Business Irish

Monday 19 March 2018

Ryanair boss: I’m underpaid compared with Premiership footballers

Ryanair CEO Michael O’Leary
Ryanair CEO Michael O’Leary

Simon Calder

Ryanair’s chief executive has slammed the UK Government’s demand for big firms to reveal executive pay ratios –while claiming he is “seriously underpaid” compared with Premiership footballers.

New laws in the UK are expected to be introduced to force almost 1,000 listed companies to publish and explain the ratio between the pay of their highest earner and that of their average UK employee.

Ryanair will not be affected because it is an Irish company. But Michael O’Leary told journalists in London that the Prime Minister’s plan to get tough on boardroom pay was "nonsensical".

"It’s typical of a Government that has no f******g leadership and no idea where it’s going,” he said. “As Brexit lurches from one crisis to the next, the best she [Theresa May] can do is bugger off to Japan for three days."

Referring to the salary of the chief executive of WPP, he said: "Do you think [Sir] Martin Sorrell gives a s***e if WPP are on some bad-boys list?

"His pay package gets huge publicity every year anyway.

Read more: Ryanair cuts air fares to Spain by 7pc after attacks 'to keep people moving'

"If Mrs May is really serious about excessive pay, why isn’t she taking on Premiership footballers?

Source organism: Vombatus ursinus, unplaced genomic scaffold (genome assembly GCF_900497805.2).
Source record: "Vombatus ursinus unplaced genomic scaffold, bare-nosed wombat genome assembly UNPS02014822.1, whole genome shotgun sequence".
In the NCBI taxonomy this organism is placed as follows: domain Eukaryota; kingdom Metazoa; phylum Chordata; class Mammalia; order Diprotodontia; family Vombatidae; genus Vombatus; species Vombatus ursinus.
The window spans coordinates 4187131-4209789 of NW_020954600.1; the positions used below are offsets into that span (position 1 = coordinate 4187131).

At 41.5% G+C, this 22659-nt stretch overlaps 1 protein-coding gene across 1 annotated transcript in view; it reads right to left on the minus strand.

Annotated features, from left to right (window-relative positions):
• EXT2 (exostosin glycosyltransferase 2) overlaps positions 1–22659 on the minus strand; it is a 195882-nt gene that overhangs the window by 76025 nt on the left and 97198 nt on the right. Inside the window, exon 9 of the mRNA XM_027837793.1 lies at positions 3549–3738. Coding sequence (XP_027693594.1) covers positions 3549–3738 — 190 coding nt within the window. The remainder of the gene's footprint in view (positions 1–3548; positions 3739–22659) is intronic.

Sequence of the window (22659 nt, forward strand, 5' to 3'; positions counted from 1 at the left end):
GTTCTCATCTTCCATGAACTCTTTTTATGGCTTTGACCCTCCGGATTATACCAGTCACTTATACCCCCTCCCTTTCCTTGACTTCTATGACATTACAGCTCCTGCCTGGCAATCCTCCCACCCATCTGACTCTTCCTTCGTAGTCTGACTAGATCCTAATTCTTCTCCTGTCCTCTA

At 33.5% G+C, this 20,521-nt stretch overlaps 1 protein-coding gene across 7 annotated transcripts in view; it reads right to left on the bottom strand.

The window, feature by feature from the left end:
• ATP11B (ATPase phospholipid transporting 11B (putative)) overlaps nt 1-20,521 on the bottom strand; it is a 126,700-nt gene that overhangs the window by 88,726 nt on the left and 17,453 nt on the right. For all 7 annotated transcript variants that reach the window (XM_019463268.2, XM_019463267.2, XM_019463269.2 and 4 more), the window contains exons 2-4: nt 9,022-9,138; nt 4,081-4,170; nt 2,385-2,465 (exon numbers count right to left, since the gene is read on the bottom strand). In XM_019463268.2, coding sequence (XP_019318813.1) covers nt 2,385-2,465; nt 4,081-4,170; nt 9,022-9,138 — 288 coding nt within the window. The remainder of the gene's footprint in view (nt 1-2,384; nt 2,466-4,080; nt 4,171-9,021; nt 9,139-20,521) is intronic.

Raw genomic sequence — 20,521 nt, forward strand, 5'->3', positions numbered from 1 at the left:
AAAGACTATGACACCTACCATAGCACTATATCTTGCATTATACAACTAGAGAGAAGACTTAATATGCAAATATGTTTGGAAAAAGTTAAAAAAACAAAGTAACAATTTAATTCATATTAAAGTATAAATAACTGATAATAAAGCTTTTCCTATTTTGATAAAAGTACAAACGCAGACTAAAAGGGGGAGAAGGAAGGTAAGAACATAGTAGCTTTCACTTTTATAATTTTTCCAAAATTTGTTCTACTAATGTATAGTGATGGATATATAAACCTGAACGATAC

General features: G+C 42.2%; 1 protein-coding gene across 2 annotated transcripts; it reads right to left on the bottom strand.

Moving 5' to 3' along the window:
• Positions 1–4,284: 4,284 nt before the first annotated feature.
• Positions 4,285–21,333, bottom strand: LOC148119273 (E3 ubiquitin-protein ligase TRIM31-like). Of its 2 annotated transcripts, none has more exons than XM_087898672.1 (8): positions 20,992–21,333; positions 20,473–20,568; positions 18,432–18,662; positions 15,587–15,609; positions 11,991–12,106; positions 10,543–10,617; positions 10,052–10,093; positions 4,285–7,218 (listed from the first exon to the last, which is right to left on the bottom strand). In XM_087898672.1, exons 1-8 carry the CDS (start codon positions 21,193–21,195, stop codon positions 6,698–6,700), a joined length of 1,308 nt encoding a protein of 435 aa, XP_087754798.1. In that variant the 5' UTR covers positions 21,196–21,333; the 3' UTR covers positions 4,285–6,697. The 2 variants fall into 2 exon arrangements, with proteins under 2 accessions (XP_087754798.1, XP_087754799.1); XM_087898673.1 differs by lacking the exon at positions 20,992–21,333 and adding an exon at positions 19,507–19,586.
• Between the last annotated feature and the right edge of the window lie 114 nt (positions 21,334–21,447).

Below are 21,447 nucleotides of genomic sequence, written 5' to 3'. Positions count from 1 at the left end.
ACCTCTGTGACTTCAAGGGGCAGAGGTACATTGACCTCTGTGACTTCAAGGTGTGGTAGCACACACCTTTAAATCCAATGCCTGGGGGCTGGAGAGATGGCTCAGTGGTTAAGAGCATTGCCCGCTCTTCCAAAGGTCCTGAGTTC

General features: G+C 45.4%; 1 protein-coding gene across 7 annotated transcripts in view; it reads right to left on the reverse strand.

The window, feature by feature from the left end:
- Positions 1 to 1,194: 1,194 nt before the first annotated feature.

"If you can have Wayne Rooney getting £300,000 a week, and Sanchez on £400,000 a week, I’m seriously underpaid.

"I don’t score as many goals as they do but I employ a lot more people and I make a much bigger contribution to the UK economy."

The latest Ryanair annual report shows that, in the financial year just ended, Mr O’Leary earned €3.258m.

The average pay of the Ryanair employees, as calculated by The Independent, was €51,000, which includes contract employees as well as direct employees.

"My view of shareholders voting against my pay package is: if you don’t like it, don’t vote against it – sell your shares and f**k off," he said.

Mr O’Leary also owns 50 million shares in Ryanair, which are currently worth more than €869m.

Independent News Service

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